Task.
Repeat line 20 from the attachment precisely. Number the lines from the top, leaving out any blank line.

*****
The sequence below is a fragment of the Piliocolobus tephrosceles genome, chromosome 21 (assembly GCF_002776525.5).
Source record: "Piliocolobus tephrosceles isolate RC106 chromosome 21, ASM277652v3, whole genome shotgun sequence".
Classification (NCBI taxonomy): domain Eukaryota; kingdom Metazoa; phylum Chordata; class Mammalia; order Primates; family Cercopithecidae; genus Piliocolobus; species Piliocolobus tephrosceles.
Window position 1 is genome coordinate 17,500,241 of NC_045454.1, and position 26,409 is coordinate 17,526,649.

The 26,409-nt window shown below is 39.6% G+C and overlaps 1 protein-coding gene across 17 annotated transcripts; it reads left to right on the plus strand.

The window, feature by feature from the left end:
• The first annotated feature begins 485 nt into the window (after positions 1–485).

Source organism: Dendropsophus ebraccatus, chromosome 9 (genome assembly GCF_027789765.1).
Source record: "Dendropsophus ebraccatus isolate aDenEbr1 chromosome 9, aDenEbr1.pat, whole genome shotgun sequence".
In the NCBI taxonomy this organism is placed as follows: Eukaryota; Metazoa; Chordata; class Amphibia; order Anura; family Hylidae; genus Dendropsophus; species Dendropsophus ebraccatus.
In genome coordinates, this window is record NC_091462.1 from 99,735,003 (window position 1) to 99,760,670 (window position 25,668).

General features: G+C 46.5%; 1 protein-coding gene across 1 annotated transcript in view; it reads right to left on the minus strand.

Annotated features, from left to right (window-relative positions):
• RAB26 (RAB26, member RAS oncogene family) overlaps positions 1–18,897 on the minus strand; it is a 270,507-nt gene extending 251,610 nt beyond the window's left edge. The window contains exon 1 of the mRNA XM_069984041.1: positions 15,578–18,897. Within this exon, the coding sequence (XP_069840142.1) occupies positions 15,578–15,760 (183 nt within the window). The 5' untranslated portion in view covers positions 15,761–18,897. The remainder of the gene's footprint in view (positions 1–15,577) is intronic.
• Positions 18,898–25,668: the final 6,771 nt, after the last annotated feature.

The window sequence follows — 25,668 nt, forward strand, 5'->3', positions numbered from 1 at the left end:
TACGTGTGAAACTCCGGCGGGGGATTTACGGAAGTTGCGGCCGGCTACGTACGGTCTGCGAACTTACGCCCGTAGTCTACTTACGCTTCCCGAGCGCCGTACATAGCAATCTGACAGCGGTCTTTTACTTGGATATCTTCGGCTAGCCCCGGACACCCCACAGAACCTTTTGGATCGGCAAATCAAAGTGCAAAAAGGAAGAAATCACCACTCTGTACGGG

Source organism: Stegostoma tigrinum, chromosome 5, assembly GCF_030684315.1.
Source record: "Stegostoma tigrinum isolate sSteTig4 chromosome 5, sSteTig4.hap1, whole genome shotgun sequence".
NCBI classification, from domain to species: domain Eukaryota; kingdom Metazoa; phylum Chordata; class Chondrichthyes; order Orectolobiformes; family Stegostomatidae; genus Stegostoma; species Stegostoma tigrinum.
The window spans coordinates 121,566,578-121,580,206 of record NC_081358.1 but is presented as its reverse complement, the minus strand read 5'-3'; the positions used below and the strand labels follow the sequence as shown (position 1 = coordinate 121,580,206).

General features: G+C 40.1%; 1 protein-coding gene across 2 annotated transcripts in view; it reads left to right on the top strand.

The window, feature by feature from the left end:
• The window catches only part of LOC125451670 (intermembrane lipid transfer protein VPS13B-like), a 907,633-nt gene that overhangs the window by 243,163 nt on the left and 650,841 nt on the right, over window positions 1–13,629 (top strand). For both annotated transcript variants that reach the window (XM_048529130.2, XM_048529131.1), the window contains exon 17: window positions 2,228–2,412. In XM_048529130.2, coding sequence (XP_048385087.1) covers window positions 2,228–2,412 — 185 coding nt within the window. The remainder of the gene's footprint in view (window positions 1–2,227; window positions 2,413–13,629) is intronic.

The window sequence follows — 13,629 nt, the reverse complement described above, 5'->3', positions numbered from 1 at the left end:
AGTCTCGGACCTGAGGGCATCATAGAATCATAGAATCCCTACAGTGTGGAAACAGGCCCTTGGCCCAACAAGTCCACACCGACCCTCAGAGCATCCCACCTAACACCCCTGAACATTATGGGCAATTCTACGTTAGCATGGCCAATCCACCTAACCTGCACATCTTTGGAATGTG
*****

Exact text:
NCBI classification, from domain to species: domain Eukaryota; kingdom Metazoa; phylum Chordata; class Chondrichthyes; order Orectolobiformes; family Stegostomatidae; genus Stegostoma; species Stegostoma tigrinum.